Research Institute of Bioscience and Biotechnology to investigate the cause of eating disorders caused by cancer

Korea Research Institute of Bioscience and Biotechnology Dr. Yoo Kwon’s research team identified the cause of eating disorders caused by cancer. The photo shows Dr. Yoo Kwon (center) of the research team.

Researchers in Korea have discovered a mechanism by which specific proteins secreted by cancer cells regulate appetite-regulating hormones through specific receptors in cranial nerve cells.

This is to determine the cause of eating disorders in cancer patients, and it is expected that the effect of chemotherapy can be greatly improved if it leads to the development of a therapeutic agent that can regulate the signaling system by a specific protein (Dilp8/INSL3).

The Korea Research Institute of Bioscience and Biotechnology (hereinafter referred to as the Life Research Institute) is a research team from Dr. Yoo Kwon of the Disease Target Structure Research Center and Dr. Gyu-Seon Lee of the Bionano Research Center through a joint research with Professor Jae-myung Seo’s team at KAIST and Song-cheol Kim (co-corresponding author) of Asan Medical Center in Seoul. It was announced on the 18th that the research result was achieved.

Cancer cachexia-anorxia syndrome, a typical complication of cancer patients, is accompanied by severe eating disorders and persistent weight loss.

Although it is known to adversely affect cancer patient survival and chemotherapy, the cause of eating disorders in cancer patients was not known.

The research team confirmed that the expression and secretion of a specific protein (Dilp8 peptide) derived from cancer cells was significantly increased through the Drosophila cancer model and RNA transcript analysis.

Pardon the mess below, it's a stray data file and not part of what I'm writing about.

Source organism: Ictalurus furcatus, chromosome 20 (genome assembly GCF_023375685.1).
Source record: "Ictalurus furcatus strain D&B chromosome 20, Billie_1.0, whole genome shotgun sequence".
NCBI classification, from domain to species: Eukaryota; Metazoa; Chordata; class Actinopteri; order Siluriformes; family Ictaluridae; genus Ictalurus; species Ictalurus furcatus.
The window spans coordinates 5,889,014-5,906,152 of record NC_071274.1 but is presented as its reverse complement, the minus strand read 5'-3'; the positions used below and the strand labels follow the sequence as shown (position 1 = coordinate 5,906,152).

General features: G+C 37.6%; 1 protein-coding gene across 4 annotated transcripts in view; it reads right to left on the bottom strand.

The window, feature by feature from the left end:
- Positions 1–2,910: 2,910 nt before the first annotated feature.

In addition, it was found that the expression of a neuropeptide hormone involved in appetite regulation through the receptor (Lgr3) of cranial nerve cells was changed, thereby inducing an eating disorder in a Drosophila cancer model.

Based on these findings, Professor Jae-Myung Seo’s team at KAIST Graduate School of Medical Science found that even in mouse cancer models, INSL3, a homologous factor with a specific protein (Dilp8 peptide), was significantly increased, leading to eating disorders.

Mechanism model of onset of eating disorders caused by cancer (provided by Life Insurance)

In particular, it was confirmed that food intake and weight were reduced when the protein secreted from cancer cells (INSL3) was injected directly into the mouse brain.

Furthermore, Professor Kim Song-cheol’s team at Asan Medical Center conducted a clinical relevance study on pancreatic cancer patients with the highest incidence of cachexia.

As a result, it was confirmed that the concentration of the protein (INSL3) was high in pancreatic cancer patients with eating disorders.

This fact can be seen that the protein secreted by cancer cells (INSL3) acts on the nerve cells involved in the regulation of appetite in the cranial nervous system, reducing the appetite of cancer patients.

This can be said to be the discovery that the corresponding protein (INSL3), a substance secreting cancer, acts as an important signal factor inducing eating disorders in cancer patients.

Dr. Yoo Kwon, the research director, said, “The medical demand for improving cachexia, which is a remarkable symptom of systemic weakness in cancer patients, is very high, but there are still no cases of drug development.” It is done.”

Meanwhile, this research star was published in the online edition of February 9, 2021,’Nature Journal of Cellular Biology’, a world-class journal in the field of biology.

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